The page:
Portsmouth could rake in millions with new ferry port lease deal

A Wightlink ferry pulling into Portsmouth harbour  Picture: Ryan Atfield Photography
A Wightlink ferry pulling into Portsmouth harbour Picture: Ryan Atfield Photography

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A NEW deal has been agreed which could help bring tens of millions of pounds back into Portsmouth – staving off cuts to key council services.

City council leader Donna Jones yesterday agreed the new lucrative leasing deal on the Wightlink ferry base in White Hart Road during a meeting at the Guildhall.

The new terms will allow the city council to extend the lease of the Old Portsmouth site by 150 years.

This will enable the authority as freeholder to offer new leasing opportunities to investment and pension firms that they would be willing to pay a premium for, said Cllr Jones.

As part of the deal, the council would retain ownership of the Wightlink facility.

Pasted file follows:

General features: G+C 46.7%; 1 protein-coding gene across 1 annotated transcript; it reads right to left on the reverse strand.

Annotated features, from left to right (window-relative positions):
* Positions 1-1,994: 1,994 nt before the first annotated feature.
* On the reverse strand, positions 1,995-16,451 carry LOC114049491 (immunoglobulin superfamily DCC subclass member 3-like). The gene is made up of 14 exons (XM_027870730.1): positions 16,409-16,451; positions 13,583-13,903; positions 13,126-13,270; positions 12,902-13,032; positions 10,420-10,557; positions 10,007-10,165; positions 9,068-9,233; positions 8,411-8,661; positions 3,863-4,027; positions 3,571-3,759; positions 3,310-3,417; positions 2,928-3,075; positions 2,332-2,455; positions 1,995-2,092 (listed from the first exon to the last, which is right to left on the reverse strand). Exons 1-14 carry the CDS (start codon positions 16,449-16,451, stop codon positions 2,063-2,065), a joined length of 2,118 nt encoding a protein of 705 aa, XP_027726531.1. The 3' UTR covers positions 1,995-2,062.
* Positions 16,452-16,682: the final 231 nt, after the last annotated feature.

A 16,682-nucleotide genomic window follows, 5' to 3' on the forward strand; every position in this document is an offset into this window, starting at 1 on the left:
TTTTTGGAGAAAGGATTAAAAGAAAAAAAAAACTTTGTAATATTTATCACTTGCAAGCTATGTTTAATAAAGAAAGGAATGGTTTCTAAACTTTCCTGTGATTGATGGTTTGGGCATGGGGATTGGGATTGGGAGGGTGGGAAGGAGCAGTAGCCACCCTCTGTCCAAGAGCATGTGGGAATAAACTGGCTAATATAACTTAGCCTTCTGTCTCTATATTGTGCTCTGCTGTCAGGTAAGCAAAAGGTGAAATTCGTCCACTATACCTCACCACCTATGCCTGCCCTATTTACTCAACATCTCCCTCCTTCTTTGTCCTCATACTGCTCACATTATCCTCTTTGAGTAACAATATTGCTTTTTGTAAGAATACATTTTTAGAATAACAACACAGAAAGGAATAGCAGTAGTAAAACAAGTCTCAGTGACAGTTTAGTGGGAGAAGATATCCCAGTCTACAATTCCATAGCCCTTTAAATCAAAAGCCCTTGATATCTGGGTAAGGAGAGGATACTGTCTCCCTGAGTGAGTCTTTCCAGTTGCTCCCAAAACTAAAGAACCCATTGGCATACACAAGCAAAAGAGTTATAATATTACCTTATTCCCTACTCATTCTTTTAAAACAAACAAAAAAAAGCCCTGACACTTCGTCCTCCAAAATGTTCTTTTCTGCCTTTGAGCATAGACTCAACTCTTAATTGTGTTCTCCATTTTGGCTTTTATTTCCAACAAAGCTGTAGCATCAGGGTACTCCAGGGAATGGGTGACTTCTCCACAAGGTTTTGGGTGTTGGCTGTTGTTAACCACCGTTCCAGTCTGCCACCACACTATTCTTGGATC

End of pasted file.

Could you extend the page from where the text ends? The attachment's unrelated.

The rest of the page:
She added this premium could help offset vital savings the council needs to make as part of central government’s sweeping austerity plan.

Speaking during the meeting, the Tory chief said: ‘We have to achieve £24m of savings this year, next year and the year after.

‘I’m hopeful that next year over 50 per cent of the savings we need to make will come from generating new money and bringing it into this council and not by simply salami-slicing, cutting public services such as toilets, libraries or museums – all of those statutory services that people really love and that we really don’t want to cut.’

Bidders are understood to be keen on linking up with the council in such a venture and would offer 12 per cent more for an extended lease.

Although exact details of the firms who have registered their interest in the new leasing agreement are shrouded in secrecy, The News understands that an eventual deal has the potential of bringing tens of millions into the city.

Cllr Jones added: ‘We gave the public a commitment we would get the best possible returns on the council’s current assets to the freeholds we own all around the city.’

Southsea resident Jerry Brown had raised concerns over the exact benefits the council would gain from such a scheme.

But Liberal Democrat councillor Ben Dowling said: ‘We see the financial sense of it.’